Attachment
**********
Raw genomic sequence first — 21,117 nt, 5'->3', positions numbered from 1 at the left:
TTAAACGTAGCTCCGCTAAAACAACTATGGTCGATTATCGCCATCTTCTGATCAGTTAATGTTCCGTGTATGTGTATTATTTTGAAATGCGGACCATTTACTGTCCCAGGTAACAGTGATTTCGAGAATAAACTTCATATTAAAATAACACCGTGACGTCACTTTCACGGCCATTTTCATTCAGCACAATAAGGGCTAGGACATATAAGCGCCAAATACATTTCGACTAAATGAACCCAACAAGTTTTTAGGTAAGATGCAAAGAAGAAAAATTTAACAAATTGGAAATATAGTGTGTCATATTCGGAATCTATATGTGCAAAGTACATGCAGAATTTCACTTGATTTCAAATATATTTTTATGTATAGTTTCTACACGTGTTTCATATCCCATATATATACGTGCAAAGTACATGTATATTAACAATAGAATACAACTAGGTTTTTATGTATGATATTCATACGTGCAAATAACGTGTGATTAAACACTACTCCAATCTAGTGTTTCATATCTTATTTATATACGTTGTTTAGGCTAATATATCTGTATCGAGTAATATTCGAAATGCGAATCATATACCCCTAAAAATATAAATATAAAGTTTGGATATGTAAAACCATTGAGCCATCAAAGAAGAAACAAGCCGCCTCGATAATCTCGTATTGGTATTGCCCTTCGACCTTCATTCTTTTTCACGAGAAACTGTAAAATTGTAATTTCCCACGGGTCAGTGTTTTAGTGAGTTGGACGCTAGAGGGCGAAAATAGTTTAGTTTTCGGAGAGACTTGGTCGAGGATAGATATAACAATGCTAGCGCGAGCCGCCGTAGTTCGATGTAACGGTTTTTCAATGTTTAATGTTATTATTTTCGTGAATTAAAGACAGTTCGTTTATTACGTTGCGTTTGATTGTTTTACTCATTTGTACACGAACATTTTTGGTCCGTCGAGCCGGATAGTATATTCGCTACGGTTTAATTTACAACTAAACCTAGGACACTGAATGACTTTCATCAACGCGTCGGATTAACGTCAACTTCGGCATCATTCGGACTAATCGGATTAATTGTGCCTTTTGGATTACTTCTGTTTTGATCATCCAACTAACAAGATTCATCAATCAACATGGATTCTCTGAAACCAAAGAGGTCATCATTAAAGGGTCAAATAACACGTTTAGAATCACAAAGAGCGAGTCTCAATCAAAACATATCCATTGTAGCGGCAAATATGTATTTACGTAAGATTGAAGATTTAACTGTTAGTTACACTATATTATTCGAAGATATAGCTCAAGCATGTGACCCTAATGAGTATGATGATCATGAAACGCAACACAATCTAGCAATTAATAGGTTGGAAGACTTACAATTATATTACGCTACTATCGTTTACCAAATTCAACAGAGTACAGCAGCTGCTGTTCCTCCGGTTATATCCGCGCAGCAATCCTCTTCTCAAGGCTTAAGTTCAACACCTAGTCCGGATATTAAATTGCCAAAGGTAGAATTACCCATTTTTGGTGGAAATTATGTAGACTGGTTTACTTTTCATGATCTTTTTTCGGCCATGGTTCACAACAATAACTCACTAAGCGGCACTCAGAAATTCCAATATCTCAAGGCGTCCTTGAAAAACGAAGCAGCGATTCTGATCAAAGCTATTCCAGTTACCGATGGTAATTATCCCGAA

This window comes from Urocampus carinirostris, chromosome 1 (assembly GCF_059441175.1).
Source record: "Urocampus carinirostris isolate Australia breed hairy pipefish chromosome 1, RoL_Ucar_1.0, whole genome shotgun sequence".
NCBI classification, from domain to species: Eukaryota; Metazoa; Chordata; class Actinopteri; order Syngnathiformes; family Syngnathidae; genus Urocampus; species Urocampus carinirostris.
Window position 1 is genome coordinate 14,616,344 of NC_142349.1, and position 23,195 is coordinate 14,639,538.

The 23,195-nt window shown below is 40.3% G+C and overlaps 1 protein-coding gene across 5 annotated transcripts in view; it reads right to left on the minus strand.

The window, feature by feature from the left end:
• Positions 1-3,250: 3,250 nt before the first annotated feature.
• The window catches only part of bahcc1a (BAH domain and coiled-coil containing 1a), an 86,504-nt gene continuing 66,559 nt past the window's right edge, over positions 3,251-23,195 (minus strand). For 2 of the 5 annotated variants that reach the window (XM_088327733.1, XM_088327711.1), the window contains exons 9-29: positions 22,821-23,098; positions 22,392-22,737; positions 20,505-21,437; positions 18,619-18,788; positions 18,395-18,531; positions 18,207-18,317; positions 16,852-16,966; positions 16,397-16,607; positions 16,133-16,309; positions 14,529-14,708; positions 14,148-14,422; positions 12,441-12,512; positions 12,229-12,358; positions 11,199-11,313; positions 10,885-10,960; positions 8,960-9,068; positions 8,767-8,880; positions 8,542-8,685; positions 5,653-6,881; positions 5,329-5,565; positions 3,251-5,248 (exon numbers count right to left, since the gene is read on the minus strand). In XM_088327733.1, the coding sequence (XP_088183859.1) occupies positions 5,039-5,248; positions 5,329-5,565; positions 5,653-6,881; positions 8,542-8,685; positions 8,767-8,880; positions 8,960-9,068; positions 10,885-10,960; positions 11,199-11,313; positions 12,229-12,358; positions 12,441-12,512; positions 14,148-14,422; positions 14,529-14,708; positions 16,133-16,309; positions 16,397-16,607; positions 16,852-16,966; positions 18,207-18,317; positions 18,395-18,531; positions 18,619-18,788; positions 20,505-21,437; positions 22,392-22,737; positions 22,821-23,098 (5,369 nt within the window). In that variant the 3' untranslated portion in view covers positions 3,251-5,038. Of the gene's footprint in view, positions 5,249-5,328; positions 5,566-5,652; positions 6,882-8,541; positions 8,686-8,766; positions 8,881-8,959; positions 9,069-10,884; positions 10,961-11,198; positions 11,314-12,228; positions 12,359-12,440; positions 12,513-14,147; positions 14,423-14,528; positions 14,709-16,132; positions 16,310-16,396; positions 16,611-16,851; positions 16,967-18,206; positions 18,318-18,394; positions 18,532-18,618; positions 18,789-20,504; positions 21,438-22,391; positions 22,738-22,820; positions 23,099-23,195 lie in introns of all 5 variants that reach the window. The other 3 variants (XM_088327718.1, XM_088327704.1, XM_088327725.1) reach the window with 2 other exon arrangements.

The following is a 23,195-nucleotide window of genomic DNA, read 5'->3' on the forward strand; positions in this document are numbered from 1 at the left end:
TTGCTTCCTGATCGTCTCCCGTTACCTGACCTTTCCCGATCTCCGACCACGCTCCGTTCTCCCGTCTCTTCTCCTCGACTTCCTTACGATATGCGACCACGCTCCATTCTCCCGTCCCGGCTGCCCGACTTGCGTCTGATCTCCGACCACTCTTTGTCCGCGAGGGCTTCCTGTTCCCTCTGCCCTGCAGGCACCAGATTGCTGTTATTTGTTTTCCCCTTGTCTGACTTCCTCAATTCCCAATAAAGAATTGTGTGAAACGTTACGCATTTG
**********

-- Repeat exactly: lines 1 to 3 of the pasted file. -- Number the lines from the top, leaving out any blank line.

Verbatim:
Raw genomic sequence first — 21,117 nt, 5'->3', positions numbered from 1 at the left:
TTAAACGTAGCTCCGCTAAAACAACTATGGTCGATTATCGCCATCTTCTGATCAGTTAATGTTCCGTGTATGTGTATTATTTTGAAATGCGGACCATTTACTGTCCCAGGTAACAGTGATTTCGAGAATAAACTTCATATTAAAATAACACCGTGACGTCACTTTCACGGCCATTTTCATTCAGCACAATAAGGGCTAGGACATATAAGCGCCAAATACATTTCGACTAAATGAACCCAACAAGTTTTTAGGTAAGATGCAAAGAAGAAAAATTTAACAAATTGGAAATATAGTGTGTCATATTCGGAATCTATATGTGCAAAGTACATGCAGAATTTCACTTGATTTCAAATATATTTTTATGTATAGTTTCTACACGTGTTTCATATCCCATATATATACGTGCAAAGTACATGTATATTAACAATAGAATACAACTAGGTTTTTATGTATGATATTCATACGTGCAAATAACGTGTGATTAAACACTACTCCAATCTAGTGTTTCATATCTTATTTATATACGTTGTTTAGGCTAATATATCTGTATCGAGTAATATTCGAAATGCGAATCATATACCCCTAAAAATATAAATATAAAGTTTGGATATGTAAAACCATTGAGCCATCAAAGAAGAAACAAGCCGCCTCGATAATCTCGTATTGGTATTGCCCTTCGACCTTCATTCTTTTTCACGAGAAACTGTAAAATTGTAATTTCCCACGGGTCAGTGTTTTAGTGAGTTGGACGCTAGAGGGCGAAAATAGTTTAGTTTTCGGAGAGACTTGGTCGAGGATAGATATAACAATGCTAGCGCGAGCCGCCGTAGTTCGATGTAACGGTTTTTCAATGTTTAATGTTATTATTTTCGTGAATTAAAGACAGTTCGTTTATTACGTTGCGTTTGATTGTTTTACTCATTTGTACACGAACATTTTTGGTCCGTCGAGCCGGATAGTATATTCGCTACGGTTTAATTTACAACTAAACCTAGGACACTGAATGACTTTCATCAACGCGTCGGATTAACGTCAACTTCGGCATCATTCGGACTAATCGGATTAATTGTGCCTTTTGGATTACTTCTGTTTTGATCATCCAACTAACAAGATTCATCAATCAACATGGATTCTCTGAAACCAAAGAGGTCATCATTAAAGGGTCAAATAACACGTTTAGAATCACAAAGAGCGAGTCTCAATCAAAACATATCCATTGTAGCGGCAAATATGTATTTACGTAAGATTGAAGATTTAACTGTTAGTTACACTATATTATTCGAAGATATAGCTCAAGCATGTGACCCTAATGAGTATGATGATCATGAAACGCAACACAATCTAGCAATTAATAGGTTGGAAGACTTACAATTATATTACGCTACTATCGTTTACCAAATTCAACAGAGTACAGCAGCTGCTGTTCCTCCGGTTATATCCGCGCAGCAATCCTCTTCTCAAGGCTTAAGTTCAACACCTAGTCCGGATATTAAATTGCCAAAGGTAGAATTACCCATTTTTGGTGGAAATTATGTAGACTGGTTTACTTTTCATGATCTTTTTTCGGCCATGGTTCACAACAATAACTCACTAAGCGGCACTCAGAAATTCCAATATCTCAAGGCGTCCTTGAAAAACGAAGCAGCGATTCTGATCAAAGCTATTCCAGTTACCGATGGTAATTATCCCGAA

This window comes from Urocampus carinirostris, chromosome 1 (assembly GCF_059441175.1).